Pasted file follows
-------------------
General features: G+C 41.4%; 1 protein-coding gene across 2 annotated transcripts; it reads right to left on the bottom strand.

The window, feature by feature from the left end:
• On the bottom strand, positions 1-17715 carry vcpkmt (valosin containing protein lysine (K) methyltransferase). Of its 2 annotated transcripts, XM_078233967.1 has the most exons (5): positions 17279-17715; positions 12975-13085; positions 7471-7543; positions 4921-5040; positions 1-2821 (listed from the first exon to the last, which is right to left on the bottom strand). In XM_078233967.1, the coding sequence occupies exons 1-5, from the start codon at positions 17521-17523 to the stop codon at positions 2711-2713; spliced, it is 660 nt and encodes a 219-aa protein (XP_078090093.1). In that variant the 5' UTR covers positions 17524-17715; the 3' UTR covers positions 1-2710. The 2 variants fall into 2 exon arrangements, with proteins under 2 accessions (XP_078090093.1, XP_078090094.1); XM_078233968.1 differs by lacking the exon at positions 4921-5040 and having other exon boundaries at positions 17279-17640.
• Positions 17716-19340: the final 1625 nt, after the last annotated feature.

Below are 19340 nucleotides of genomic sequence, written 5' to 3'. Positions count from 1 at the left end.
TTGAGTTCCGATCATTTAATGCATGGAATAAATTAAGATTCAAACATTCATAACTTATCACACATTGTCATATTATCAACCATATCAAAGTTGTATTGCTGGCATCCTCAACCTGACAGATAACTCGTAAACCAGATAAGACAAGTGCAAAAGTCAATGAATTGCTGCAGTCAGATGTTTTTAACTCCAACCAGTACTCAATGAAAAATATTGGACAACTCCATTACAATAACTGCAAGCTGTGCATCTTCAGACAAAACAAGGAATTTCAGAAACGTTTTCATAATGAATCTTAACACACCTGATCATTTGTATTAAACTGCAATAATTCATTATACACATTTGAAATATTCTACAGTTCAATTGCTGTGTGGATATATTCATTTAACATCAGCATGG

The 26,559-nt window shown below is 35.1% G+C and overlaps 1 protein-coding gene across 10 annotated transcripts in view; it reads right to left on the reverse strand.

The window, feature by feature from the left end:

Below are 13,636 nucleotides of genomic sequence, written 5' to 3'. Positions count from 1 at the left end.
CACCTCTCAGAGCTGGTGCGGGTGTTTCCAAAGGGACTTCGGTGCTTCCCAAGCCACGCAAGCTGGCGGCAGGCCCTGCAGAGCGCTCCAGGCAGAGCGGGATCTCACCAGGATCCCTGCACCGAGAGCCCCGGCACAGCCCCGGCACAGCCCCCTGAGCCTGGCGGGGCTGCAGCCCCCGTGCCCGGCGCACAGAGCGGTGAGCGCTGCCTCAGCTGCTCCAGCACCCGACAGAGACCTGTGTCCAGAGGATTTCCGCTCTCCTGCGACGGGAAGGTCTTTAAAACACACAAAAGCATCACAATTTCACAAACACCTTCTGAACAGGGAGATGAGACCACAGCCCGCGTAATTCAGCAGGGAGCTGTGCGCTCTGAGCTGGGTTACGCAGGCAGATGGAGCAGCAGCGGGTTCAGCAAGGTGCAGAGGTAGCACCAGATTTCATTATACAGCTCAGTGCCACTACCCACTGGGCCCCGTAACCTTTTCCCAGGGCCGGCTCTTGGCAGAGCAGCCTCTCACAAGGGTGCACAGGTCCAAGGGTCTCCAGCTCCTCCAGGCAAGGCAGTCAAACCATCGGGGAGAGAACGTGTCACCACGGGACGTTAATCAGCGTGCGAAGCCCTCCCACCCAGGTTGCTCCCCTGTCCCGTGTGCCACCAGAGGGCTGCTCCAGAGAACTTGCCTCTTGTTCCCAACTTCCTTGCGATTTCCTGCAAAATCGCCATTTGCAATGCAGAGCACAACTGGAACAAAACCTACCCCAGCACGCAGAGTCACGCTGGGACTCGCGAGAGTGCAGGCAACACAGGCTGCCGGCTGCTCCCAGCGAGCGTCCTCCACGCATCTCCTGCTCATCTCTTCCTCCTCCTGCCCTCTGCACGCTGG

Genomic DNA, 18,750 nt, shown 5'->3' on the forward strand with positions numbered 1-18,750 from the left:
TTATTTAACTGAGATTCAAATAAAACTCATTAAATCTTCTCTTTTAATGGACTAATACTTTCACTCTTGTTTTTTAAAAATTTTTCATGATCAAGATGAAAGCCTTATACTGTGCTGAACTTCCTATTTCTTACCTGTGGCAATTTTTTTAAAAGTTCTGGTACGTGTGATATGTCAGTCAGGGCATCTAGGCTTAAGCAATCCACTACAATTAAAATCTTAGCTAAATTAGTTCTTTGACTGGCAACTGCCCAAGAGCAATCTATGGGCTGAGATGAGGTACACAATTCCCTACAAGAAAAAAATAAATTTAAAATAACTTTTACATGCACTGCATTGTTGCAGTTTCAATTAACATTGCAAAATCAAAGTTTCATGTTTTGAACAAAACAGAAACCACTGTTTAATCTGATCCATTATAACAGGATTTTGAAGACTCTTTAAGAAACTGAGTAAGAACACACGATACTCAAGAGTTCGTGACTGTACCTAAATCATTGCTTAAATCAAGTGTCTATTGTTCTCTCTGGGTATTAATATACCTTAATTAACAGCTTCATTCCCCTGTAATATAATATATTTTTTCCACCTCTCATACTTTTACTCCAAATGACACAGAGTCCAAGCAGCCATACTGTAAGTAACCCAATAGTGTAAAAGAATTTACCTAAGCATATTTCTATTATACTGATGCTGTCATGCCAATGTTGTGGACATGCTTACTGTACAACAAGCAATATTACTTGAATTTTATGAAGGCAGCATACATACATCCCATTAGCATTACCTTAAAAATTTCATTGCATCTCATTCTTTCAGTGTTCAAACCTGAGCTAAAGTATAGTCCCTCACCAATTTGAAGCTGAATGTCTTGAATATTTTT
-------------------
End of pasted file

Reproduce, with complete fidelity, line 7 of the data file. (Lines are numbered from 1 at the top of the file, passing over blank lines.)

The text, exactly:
The 26,559-nt window shown below is 35.1% G+C and overlaps 1 protein-coding gene across 10 annotated transcripts in view; it reads right to left on the reverse strand.